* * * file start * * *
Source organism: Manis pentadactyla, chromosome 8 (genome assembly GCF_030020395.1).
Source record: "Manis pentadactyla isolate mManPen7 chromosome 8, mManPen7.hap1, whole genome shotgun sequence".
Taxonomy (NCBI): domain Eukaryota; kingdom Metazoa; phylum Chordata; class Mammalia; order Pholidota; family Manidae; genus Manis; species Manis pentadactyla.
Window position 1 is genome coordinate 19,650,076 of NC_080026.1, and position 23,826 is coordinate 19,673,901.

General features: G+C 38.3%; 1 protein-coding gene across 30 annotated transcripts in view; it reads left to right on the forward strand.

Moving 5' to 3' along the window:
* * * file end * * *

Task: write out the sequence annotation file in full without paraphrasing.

Source organism: Manis pentadactyla, chromosome 8 (genome assembly GCF_030020395.1).
Source record: "Manis pentadactyla isolate mManPen7 chromosome 8, mManPen7.hap1, whole genome shotgun sequence".
Taxonomy (NCBI): domain Eukaryota; kingdom Metazoa; phylum Chordata; class Mammalia; order Pholidota; family Manidae; genus Manis; species Manis pentadactyla.
Window position 1 is genome coordinate 19,650,076 of NC_080026.1, and position 23,826 is coordinate 19,673,901.

General features: G+C 38.3%; 1 protein-coding gene across 30 annotated transcripts in view; it reads left to right on the forward strand.

Moving 5' to 3' along the window: